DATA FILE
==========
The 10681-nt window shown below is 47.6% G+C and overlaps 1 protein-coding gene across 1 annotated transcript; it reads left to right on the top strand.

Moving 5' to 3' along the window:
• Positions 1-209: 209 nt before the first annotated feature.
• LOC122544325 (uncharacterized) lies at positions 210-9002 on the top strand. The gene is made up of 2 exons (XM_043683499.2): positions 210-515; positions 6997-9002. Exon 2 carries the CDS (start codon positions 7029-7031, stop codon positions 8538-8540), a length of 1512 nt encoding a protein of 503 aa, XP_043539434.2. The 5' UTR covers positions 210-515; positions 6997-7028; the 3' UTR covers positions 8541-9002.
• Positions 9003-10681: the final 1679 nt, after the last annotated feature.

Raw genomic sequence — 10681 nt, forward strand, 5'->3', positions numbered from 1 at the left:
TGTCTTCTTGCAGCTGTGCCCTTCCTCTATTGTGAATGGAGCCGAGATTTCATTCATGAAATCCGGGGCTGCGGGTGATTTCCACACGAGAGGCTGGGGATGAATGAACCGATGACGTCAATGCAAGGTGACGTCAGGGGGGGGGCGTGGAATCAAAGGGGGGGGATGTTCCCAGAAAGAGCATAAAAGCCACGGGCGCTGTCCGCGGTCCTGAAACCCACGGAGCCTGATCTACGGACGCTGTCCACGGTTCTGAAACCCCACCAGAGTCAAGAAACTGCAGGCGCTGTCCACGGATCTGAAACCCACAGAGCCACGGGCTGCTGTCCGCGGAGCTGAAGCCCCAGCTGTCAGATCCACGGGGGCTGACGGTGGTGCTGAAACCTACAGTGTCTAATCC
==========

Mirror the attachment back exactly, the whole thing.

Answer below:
The 10681-nt window shown below is 47.6% G+C and overlaps 1 protein-coding gene across 1 annotated transcript; it reads left to right on the top strand.

Moving 5' to 3' along the window:
• Positions 1-209: 209 nt before the first annotated feature.
• LOC122544325 (uncharacterized) lies at positions 210-9002 on the top strand. The gene is made up of 2 exons (XM_043683499.2): positions 210-515; positions 6997-9002. Exon 2 carries the CDS (start codon positions 7029-7031, stop codon positions 8538-8540), a length of 1512 nt encoding a protein of 503 aa, XP_043539434.2. The 5' UTR covers positions 210-515; positions 6997-7028; the 3' UTR covers positions 8541-9002.
• Positions 9003-10681: the final 1679 nt, after the last annotated feature.

Raw genomic sequence — 10681 nt, forward strand, 5'->3', positions numbered from 1 at the left:
TGTCTTCTTGCAGCTGTGCCCTTCCTCTATTGTGAATGGAGCCGAGATTTCATTCATGAAATCCGGGGCTGCGGGTGATTTCCACACGAGAGGCTGGGGATGAATGAACCGATGACGTCAATGCAAGGTGACGTCAGGGGGGGGGCGTGGAATCAAAGGGGGGGGATGTTCCCAGAAAGAGCATAAAAGCCACGGGCGCTGTCCGCGGTCCTGAAACCCACGGAGCCTGATCTACGGACGCTGTCCACGGTTCTGAAACCCCACCAGAGTCAAGAAACTGCAGGCGCTGTCCACGGATCTGAAACCCACAGAGCCACGGGCTGCTGTCCGCGGAGCTGAAGCCCCAGCTGTCAGATCCACGGGGGCTGACGGTGGTGCTGAAACCTACAGTGTCTAATCC